My Dad’s name is Bob. I can’t begin to even imagine what my life would have been like without him as my father. He has influenced me in more ways that I can count. He has never met a stranger, can engage a brick wall into a conversation and makes everyone around him feel like they are the most amazing person on the planet. He is a list writer, early riser, early arriver, creature of habit, sports lover, organizer, picture taker, story teller, meal planner, game player and world’s best grandpa. He is highly entertaining and funny with a capital “F”!
So in a little tribute to my Dad, I thought I would write a little series called the Bob Chronicles. This will be the first story in the series. Not sure how often these will run, but honestly the material is endless, just trying to figure out how to describe his antics in words so that you can fully appreciate Bob’s world will be the hard part.
This first story is about Bob and the photo processing machine at the local Walmart. Many of you have heard this story and I imagine are already chuckling to yourselves. Be a sport, keep reading and see if I can do it justice in writing.
Here we go…Bob can use a computer, but as with many of us, some of the new fangled technology is kind of tricky to figure out. At the time of this encounter with the photo processing machine Bob was a newcomer to the world of digital photography. He had recently retired and his wife and children all chipped in and bought him a brand new digital camera so he could document his travels and adventures. He took to that camera like a duck to water and was a picture taking fool! One day, he decided it was time to print out some of his digital images for some project or another. He copied the pictures he wanted to print onto a CD – a technical feat and small miracle in and of itself. He and my mother went up to the local Walmart where he had many times walked past the big yellow self service photo processing station. He had seen lots and lots of people using it – how hard could it be? Bob pulls out his CD and inserts it into the machine. Then he reads the instructions that tell him to touch the screen to get started. He touches it. The first thing that comes up is directions on how to insert your media into the machine. He has already inserted his, but there is no way to bypass this instruction page so he dutifully touches the CD icon on the screen. To his utter amazement and dismay, a CD drawer pops open. This is where he is supposed to put his CD. Too late, he realizes that he has crammed his CD into a crack in the machine. Dropped it down between two parts of the machine not a CD drawer. He cusses a little under his breath and my mother immediately realizes this is going to go very wrong, very quickly and makes her escape over to the purse department. She does not want to be around when Bob tries to explain this.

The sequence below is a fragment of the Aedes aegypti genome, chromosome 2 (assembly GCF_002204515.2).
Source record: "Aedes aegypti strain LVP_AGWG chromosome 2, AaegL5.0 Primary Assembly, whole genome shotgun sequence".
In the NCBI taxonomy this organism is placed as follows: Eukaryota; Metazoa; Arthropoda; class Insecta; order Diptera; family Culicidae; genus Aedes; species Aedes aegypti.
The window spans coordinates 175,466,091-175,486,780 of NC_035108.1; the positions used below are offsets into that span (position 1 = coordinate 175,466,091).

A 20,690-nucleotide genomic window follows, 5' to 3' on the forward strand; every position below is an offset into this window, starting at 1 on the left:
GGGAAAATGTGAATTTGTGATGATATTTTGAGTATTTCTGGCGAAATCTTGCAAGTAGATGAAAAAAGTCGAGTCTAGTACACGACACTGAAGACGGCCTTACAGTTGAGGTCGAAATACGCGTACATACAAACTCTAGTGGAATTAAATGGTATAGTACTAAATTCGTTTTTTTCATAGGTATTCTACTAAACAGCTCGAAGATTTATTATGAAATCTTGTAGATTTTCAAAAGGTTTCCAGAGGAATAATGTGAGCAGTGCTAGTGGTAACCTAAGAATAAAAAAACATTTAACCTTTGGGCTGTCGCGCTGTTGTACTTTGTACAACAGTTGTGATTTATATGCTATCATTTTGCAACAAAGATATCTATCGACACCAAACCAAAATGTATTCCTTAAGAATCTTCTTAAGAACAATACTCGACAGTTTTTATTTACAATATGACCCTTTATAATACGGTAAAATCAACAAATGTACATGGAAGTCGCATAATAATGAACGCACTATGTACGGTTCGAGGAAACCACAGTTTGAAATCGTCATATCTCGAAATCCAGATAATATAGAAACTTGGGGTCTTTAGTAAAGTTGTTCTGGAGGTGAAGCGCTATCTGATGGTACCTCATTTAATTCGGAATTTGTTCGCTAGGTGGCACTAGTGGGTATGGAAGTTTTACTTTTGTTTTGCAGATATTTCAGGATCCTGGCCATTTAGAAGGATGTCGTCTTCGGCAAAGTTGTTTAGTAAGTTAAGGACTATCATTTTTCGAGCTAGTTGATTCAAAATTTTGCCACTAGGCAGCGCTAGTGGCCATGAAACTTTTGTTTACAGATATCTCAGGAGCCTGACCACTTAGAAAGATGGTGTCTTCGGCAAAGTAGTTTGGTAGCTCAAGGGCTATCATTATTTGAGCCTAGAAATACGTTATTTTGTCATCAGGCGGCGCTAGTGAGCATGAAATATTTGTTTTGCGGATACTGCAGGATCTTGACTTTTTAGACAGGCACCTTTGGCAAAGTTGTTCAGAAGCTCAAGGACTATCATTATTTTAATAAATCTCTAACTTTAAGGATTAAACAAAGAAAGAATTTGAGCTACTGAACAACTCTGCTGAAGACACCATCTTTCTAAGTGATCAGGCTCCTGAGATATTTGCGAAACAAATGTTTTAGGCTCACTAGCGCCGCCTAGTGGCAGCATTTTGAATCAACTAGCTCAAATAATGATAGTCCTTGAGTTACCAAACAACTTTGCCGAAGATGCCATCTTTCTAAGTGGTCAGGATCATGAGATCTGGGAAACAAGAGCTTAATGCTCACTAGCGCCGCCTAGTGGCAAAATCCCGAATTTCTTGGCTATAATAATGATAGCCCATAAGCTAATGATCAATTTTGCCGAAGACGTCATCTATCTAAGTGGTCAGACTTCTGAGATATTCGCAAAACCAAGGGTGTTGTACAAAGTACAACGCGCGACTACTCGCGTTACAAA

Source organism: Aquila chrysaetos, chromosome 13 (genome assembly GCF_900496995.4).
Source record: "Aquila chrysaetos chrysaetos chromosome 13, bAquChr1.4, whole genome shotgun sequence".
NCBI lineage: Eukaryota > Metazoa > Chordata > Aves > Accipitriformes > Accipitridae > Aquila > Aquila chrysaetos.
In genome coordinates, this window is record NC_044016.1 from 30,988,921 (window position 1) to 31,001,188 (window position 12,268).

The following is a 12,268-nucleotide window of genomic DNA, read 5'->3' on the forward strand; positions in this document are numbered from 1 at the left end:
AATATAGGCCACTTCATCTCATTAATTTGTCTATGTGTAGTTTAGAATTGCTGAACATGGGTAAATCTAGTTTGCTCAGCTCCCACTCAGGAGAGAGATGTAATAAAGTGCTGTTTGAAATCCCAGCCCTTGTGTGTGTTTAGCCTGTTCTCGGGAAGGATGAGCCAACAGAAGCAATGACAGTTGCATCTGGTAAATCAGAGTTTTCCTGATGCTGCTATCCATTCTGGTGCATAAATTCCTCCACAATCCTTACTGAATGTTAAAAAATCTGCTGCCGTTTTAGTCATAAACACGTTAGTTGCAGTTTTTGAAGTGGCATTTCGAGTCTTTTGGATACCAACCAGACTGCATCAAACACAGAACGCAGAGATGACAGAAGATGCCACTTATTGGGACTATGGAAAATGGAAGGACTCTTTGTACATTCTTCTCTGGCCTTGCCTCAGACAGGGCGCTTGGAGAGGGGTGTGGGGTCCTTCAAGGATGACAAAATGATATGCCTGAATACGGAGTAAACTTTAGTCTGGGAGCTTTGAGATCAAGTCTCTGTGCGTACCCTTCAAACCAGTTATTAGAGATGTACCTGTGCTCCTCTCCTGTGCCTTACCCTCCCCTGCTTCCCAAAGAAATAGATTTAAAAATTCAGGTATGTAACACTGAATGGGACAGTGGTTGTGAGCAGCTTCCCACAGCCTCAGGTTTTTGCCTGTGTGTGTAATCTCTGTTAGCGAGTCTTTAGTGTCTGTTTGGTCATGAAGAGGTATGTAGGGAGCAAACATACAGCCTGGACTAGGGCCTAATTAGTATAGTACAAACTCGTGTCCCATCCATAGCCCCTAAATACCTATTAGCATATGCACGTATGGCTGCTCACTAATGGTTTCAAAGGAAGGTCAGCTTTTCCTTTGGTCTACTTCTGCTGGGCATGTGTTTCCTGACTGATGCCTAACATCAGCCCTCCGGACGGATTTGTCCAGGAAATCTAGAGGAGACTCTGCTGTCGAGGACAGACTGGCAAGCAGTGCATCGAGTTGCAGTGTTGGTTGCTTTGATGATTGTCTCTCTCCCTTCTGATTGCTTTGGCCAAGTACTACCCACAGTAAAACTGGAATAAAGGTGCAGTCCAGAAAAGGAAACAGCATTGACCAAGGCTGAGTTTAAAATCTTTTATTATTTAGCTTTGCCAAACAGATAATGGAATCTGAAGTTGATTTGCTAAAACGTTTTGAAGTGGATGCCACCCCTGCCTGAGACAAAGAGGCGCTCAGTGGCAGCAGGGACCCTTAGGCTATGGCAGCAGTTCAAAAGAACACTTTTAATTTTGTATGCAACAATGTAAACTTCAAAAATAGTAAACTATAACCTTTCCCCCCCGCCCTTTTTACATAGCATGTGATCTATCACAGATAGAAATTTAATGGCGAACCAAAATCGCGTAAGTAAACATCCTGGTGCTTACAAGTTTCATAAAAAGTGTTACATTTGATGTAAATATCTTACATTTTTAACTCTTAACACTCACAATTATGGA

Most people would be mortified and would just act like their full intention upon arriving at the machine was to shove a CD in the crack, turn around, slink home, redo the CD and go to another Walmart and try again. Not Bob.